Marly and Matt, who contributed their initials to M & M Pizza Bistro, use a range of fresh ingredients, as evidenced by a large selection of daily specials based purely on the morning’s market finds. The eatery’s tables populate daily with tender gnocchi, ravioli, and tortellini in thick bolognese or creamy alfredo as well pizza draped in roasted red peppers, goat cheese, meatballs, and other toppings. Wine-infused marsala and piccata dishes steam beside fresh bruschetta and garlic knots. At the counter, guests ask the cashier about fillings for a calzone or confuse it with Cal Ripken’s treehouse, The Cal Zone.
The deft chefs at Johnny Roll House roll fresh ingredients into cylindrical eats, purveying a menu of innovative sushi and Japanese entrees. Six steamed shrimp dumplings ribbon dance across tongues with an order of shumai ($5), making way for the deep-fried spring rolls of a harumaki starter ($5). Capped with a homemade sauce, the Johnny Roll ($13) layers crispy shrimp tempura and avocado atop tuna and salmon. Use sweet-heat to blast dust-bunnies out of sinus cavities with the Super Fire roll’s ($13) triumvirate of yellowtail, jalapeño, and scallion topped with seared tuna and spicy mayo. The salmon teriyaki entree ($15) girds muscles with protein and, unlike divorce papers, comes served with miso soup and salad. With vibrant rosaceous walls to complement its tasty fare, Johnny Roll House rouses sensory systems without Pavlovian reinforcement.
From pizza to liverwurst to breakfast scrambles, Marc's Deli and Pizza hushes stomach grumbles with a menu of classic comfort food. Savored under a flat-screen TV in a tawny booth, food tackles the heartiest of appetites. Stacks of Boar's Head meats crowd into overstuffed sandwiches and wraps, which are complemented by housemade macaroni salad, coleslaw, potato salad, or a big slice of build-your-own pizza. The catering menu's Seafood Treasures top plates with shrimp parmesan and poached Norwegian salmon that, like pirate's treasure, can be turned into a statement necklace.
It was a fateful day for Santhosh Kochuparambil when the chef at his restaurant didn't show up for work one morning. Unwilling to turn away hungry customers, Santhosh rolled up his sleeves and began cooking the dishes himself. From that day fourth, Santhosh continued to work in the kitchen, developing a knack with the saucepan and a skill with spices. After graduating from culinary school, Santhosh took on jobs in top kitchens across India, eventually leaving his native home for restaurants in Russia and New York.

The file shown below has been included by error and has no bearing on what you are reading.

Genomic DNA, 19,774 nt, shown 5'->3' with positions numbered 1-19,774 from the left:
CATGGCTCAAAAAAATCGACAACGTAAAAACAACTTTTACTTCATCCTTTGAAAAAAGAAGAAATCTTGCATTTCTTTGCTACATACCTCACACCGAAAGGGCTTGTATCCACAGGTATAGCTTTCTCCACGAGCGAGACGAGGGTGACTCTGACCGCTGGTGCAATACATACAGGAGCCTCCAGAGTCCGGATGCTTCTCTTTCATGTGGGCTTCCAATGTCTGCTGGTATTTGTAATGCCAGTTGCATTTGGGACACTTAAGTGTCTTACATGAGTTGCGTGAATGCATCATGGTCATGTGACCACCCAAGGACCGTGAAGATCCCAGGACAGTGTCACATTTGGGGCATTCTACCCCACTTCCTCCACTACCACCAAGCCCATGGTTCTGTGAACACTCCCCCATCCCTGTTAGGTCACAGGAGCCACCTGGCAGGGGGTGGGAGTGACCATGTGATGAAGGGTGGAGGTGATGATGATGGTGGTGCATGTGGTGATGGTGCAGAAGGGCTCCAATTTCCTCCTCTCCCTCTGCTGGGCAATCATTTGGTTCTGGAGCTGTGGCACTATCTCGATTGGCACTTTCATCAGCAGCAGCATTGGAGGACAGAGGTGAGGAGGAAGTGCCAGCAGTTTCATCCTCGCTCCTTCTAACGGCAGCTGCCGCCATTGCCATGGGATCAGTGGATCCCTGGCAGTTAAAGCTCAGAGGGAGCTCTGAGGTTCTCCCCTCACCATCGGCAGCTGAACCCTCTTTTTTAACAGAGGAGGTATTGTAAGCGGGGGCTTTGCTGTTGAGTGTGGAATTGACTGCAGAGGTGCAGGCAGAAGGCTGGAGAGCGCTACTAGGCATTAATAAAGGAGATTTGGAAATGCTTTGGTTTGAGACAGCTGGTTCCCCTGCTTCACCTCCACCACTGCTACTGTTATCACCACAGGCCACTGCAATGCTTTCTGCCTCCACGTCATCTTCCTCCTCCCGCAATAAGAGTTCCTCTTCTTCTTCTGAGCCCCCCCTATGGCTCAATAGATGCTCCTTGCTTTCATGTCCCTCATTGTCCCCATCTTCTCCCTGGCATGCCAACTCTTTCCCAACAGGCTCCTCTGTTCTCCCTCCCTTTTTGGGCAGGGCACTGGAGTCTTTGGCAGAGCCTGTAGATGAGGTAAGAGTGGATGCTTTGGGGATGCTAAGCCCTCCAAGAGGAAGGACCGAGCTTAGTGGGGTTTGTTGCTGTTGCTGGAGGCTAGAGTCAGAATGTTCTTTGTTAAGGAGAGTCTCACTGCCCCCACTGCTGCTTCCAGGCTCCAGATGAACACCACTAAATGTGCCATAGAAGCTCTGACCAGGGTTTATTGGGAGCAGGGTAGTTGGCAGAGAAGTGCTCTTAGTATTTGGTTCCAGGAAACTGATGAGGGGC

Today, Santhosh brings his years of culinary experience to his own restaurant—Karavalli Regional Cuisine of India. Deep in its kitchen, the skilled chef stirs pots of spicy curries and bakes lamb, seafood, and breads in a traditional tandoori oven. He whips up his authentic Indian dishes using only fresh herbs and fiery spices, eschewing pre-made sauces or counterfeit magic beans. When discussing his dishes with reporters from The Saratogian, Santosh maintained, "after you eat, you feel something. Your taste buds are up. Once you start eating Indian food, then you like it. Plus, the spices are very good for the health".
A link of an East Coast chain that's garnered acclaim from publications such as Think and The Boston Globe, Energy Kitchen only slings burgers, wraps, salads, and American dishes with less than 500 calories per serving. Its chefs opt for grilling, baking, and steaming their noshes instead of frying food in heavy oils or tongue-staining oil paints. The menu is backed by a triumvirate of wellness experts: a recipe developer with celiac disease, a nutritionist, and a fitness trainer. Each incorporates their area of expertise into low-fat, high-protein meals comprised of lean free-range beef, whole-wheat buns and wraps, and fat-free dressings that taste just as delectable as high-calorie counterparts or butter sculptures of meatloaf.
The self-described "beer geeks" at Growler & Gill Craft Beer Shoppe work double duty, pouring brews behind the bar and helping customers select six-packs in the retail section. Made up of certified cicerones and experienced home brewers, staff members are happy to explain the difference between a lager and an ale or a wheat beer. Visitors who decide to pull up a barstool and sample a few gills—a unit referring to a quarter-pint—can also order a bite to eat off a pub menu that includes Bavarian pretzels, Polish pierogi, and bratwurst. They also offer regular events throughout the week, such as Wednesday night trivia to free brewery tastings on Thursday. In the spring and fall, the Lower Hudson Valley Craft Beer Fest comes to Growler & Gill Craft Beer Shoppe and features beer-centric food and samples from several domestic and international breweries.